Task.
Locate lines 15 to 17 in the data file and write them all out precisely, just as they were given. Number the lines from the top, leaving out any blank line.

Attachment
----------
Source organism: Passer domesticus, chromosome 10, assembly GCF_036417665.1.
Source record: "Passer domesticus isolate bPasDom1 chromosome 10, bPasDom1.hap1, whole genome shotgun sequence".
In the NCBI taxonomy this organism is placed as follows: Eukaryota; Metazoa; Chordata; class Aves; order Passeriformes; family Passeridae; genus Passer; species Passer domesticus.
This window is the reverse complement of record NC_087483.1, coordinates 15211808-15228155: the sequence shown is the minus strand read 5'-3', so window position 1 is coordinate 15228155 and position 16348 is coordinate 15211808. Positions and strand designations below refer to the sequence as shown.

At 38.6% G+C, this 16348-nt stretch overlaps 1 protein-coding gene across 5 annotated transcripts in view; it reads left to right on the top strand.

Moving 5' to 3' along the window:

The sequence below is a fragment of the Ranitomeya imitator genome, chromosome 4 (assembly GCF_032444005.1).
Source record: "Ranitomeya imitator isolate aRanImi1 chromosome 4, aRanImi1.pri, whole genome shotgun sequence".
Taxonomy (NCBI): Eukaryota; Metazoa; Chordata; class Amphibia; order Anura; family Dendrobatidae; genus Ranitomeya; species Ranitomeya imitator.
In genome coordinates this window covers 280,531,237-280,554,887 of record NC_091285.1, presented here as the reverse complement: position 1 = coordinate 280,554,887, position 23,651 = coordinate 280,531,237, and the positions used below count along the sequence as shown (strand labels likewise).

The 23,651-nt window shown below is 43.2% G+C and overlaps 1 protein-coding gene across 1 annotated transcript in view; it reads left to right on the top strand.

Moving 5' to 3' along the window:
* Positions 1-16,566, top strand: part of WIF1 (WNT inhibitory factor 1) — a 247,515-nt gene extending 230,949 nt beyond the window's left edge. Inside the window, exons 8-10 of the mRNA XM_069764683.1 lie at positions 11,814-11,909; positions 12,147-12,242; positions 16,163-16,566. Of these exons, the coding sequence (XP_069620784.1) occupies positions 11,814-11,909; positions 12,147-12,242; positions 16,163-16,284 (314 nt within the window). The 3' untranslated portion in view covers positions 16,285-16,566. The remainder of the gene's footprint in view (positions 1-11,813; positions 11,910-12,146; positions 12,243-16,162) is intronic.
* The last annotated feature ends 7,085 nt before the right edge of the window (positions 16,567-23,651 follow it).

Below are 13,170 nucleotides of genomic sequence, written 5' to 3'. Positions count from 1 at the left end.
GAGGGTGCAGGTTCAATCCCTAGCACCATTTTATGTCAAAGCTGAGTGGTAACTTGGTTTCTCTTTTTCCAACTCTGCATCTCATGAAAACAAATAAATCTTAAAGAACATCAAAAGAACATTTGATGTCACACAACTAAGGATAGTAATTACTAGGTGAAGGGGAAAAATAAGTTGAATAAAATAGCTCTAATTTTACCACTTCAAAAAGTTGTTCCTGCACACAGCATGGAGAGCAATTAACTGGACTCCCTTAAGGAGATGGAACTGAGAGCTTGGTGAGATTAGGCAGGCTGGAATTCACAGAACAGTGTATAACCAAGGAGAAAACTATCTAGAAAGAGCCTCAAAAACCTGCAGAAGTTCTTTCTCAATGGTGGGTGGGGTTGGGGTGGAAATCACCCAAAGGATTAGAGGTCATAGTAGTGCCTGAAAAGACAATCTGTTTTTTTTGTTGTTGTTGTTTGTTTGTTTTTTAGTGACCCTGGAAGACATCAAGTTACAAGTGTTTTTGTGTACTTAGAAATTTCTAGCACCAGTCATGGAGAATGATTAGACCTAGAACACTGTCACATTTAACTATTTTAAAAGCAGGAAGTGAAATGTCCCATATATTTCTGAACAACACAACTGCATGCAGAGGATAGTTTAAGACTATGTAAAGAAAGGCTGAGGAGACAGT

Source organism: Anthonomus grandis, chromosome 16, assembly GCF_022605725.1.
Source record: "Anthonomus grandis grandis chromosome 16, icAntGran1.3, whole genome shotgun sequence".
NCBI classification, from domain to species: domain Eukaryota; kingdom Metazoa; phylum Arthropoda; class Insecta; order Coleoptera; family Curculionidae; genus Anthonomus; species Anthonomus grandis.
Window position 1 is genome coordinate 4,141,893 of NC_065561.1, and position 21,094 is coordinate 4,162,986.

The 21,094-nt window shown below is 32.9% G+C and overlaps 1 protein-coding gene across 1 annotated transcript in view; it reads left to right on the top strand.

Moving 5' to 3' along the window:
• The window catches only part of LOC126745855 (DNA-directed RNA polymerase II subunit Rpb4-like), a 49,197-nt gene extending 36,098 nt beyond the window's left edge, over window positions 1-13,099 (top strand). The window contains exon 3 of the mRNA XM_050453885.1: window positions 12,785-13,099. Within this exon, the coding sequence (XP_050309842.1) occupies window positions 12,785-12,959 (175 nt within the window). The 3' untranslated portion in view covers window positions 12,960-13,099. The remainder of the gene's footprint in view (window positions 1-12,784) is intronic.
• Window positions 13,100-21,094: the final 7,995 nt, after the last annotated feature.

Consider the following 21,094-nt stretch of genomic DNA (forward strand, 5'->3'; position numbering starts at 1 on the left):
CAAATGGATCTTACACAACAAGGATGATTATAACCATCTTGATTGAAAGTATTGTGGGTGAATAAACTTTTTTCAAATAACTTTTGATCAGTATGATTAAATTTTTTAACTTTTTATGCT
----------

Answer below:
Below are 13,170 nucleotides of genomic sequence, written 5' to 3'. Positions count from 1 at the left end.
GAGGGTGCAGGTTCAATCCCTAGCACCATTTTATGTCAAAGCTGAGTGGTAACTTGGTTTCTCTTTTTCCAACTCTGCATCTCATGAAAACAAATAAATCTTAAAGAACATCAAAAGAACATTTGATGTCACACAACTAAGGATAGTAATTACTAGGTGAAGGGGAAAAATAAGTTGAATAAAATAGCTCTAATTTTACCACTTCAAAAAGTTGTTCCTGCACACAGCATGGAGAGCAATTAACTGGACTCCCTTAAGGAGATGGAACTGAGAGCTTGGTGAGATTAGGCAGGCTGGAATTCACAGAACAGTGTATAACCAAGGAGAAAACTATCTAGAAAGAGCCTCAAAAACCTGCAGAAGTTCTTTCTCAATGGTGGGTGGGGTTGGGGTGGAAATCACCCAAAGGATTAGAGGTCATAGTAGTGCCTGAAAAGACAATCTGTTTTTTTTGTTGTTGTTGTTTGTTTGTTTTTTAGTGACCCTGGAAGACATCAAGTTACAAGTGTTTTTGTGTACTTAGAAATTTCTAGCACCAGTCATGGAGAATGATTAGACCTAGAACACTGTCACATTTAACTATTTTAAAAGCAGGAAGTGAAATGTCCCATATATTTCTGAACAACACAACTGCATGCAGAGGATAGTTTAAGACTATGTAAAGAAAGGCTGAGGAGACAGT

Source organism: Anthonomus grandis, chromosome 16, assembly GCF_022605725.1.